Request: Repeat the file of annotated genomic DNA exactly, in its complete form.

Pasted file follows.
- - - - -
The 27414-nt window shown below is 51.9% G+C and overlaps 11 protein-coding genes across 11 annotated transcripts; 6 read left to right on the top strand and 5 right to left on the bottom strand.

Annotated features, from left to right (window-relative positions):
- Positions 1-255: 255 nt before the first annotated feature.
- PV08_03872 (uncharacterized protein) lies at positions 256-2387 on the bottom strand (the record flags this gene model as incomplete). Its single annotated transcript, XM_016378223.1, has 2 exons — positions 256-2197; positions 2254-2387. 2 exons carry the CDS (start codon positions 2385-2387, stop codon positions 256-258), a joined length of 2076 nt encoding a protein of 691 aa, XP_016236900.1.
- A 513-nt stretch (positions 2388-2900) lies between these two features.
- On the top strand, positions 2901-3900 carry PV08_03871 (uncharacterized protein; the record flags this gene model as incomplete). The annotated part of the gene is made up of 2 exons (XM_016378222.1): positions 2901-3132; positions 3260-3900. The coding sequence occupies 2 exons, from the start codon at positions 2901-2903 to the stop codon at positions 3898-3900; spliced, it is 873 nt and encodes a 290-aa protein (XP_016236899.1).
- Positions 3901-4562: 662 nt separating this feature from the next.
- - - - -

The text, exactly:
The 27414-nt window shown below is 51.9% G+C and overlaps 11 protein-coding genes across 11 annotated transcripts; 6 read left to right on the top strand and 5 right to left on the bottom strand.

Annotated features, from left to right (window-relative positions):
- Positions 1-255: 255 nt before the first annotated feature.
- PV08_03872 (uncharacterized protein) lies at positions 256-2387 on the bottom strand (the record flags this gene model as incomplete). Its single annotated transcript, XM_016378223.1, has 2 exons — positions 256-2197; positions 2254-2387. 2 exons carry the CDS (start codon positions 2385-2387, stop codon positions 256-258), a joined length of 2076 nt encoding a protein of 691 aa, XP_016236900.1.
- A 513-nt stretch (positions 2388-2900) lies between these two features.
- On the top strand, positions 2901-3900 carry PV08_03871 (uncharacterized protein; the record flags this gene model as incomplete). The annotated part of the gene is made up of 2 exons (XM_016378222.1): positions 2901-3132; positions 3260-3900. The coding sequence occupies 2 exons, from the start codon at positions 2901-2903 to the stop codon at positions 3898-3900; spliced, it is 873 nt and encodes a 290-aa protein (XP_016236899.1).
- Positions 3901-4562: 662 nt separating this feature from the next.